Writings

Looking Forward to Monday Mornings
A series of essays on business, architecture, and the business of architecture.
The Bubble Chart
by Daniel Frisch
Posted June 6th, 2018

During the past twenty-five years, DFA has built a business, brick-by-brick, or more precisely in our case, bubble-by-bubble.

From 2008 through 2012, the financial and economic crisis known as the great recession affected our business dramatically.  New projects were few and far between, project budgets were reduced, all resulting in less revenue.  We were more fortunate than other firms.  We had not over-grown during the preceding boom, and we maintained enough work to weather the storm, albeit barely.  The recession did bring the unintended opportunity of having time for self-analysis, the benefits of which we enjoy today.

During those dark days, we started two analytic projects.  We initiated a thorough pricing analysis of our built work (on a square footage basis), including collecting data on cost accretion through scope additions and found conditions after construction commencement (change orders).  This information, once distilled and updated over time, has positively influenced every aspect of the firm; improving marketing, project delivery, and even allowing us to refine our business model.

The second project was a genealogy study of sorts, visually documenting the historical connectedness of our projects and clients.  We wondered what we would learn if we went back to 1991, and charted which projects came from which.  The task was meaningfully more cumbersome than intended, but after a number of false starts and software swaps, we developed our bubble chart, a constellation documenting the referrals and ‘connecting all the dots.’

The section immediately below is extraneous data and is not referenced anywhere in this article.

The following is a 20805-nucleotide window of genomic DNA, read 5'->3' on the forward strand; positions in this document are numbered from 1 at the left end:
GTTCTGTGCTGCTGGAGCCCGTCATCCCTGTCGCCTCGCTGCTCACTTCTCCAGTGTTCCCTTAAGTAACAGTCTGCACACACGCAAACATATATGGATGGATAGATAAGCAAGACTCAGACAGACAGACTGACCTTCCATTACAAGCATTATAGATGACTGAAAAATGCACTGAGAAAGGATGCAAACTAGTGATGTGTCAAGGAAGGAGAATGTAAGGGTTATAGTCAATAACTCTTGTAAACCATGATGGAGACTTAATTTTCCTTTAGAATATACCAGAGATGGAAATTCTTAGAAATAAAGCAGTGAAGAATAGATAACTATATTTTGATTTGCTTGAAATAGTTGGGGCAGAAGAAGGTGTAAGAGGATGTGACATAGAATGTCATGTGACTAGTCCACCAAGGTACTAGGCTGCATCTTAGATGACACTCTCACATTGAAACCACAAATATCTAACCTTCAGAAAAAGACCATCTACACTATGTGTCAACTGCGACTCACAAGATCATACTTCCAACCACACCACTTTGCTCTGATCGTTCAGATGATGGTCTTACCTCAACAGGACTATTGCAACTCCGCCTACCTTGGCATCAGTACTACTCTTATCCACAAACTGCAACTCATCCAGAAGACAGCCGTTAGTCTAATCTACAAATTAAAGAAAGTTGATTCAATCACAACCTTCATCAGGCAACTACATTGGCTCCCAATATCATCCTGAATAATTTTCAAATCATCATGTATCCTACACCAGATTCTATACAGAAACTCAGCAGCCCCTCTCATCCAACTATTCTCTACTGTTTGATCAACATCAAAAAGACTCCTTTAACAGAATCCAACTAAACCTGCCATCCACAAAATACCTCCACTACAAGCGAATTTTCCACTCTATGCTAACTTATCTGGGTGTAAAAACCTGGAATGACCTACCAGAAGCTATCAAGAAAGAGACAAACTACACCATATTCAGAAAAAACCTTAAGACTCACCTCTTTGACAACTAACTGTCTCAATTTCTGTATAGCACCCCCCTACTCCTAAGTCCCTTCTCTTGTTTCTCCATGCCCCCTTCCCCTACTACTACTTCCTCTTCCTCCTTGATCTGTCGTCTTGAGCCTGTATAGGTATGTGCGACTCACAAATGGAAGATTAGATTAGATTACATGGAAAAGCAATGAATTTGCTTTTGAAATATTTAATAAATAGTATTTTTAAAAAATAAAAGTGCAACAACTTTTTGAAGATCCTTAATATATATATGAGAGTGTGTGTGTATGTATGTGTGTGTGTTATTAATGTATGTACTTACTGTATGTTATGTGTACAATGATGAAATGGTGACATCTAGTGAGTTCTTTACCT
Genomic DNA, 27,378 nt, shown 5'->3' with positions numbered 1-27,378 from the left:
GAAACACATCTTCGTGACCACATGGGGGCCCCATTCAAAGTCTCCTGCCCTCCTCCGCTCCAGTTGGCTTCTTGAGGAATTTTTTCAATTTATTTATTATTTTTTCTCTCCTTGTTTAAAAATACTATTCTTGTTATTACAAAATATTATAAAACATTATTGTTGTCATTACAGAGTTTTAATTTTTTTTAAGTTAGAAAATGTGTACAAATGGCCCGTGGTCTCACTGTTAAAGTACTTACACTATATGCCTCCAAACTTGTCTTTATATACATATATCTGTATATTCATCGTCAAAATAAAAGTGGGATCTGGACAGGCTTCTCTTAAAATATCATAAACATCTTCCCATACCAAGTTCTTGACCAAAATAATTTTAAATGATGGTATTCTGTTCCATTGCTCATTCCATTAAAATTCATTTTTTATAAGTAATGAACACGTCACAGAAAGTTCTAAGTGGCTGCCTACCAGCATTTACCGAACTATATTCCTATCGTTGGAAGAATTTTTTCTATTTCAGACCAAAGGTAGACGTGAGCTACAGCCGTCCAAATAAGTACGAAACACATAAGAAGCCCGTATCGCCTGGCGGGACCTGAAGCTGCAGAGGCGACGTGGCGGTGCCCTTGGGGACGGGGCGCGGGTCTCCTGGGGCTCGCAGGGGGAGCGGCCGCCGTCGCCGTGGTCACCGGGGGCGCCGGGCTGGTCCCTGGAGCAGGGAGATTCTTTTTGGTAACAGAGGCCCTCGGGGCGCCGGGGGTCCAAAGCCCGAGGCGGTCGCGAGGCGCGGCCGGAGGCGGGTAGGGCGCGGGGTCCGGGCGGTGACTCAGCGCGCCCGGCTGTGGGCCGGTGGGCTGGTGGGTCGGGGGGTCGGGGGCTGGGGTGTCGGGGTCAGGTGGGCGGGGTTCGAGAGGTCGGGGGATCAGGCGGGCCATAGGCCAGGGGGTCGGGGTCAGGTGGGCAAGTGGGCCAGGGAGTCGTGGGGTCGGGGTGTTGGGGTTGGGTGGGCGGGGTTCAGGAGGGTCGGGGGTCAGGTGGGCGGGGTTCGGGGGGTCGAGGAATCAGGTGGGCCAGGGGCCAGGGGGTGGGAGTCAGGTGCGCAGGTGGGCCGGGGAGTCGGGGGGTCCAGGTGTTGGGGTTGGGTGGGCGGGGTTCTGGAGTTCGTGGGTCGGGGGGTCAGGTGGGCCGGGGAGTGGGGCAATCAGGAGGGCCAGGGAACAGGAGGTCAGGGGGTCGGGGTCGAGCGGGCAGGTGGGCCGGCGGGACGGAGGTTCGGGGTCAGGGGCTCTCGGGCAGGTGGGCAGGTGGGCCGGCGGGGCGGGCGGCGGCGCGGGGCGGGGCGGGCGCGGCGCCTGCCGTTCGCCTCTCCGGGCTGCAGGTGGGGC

We’ve learnt a number of things form the production of the chart:

  1. Malcolm Gladwell is right. “Connectors” really do exist.
  2. We have given visual form to the importance of relationships. 90% of our projects result from direct referrals or are repeat clients.
  3. Sharing the bubble chart gives new clients great security. A report of a lesser experience going back to a referring client would have extraordinarily negative consequences.
  4. Small town economics work in the largest city in America. Reputation is as valuable in New York as anywhere.

Most importantly, we recognize our bubble chart is our greatest asset.  It is a daily reminder of who we are and how we got here.  It inspires us to stay in touch with past clients and to undertake new projects.

DF, 11-27-2016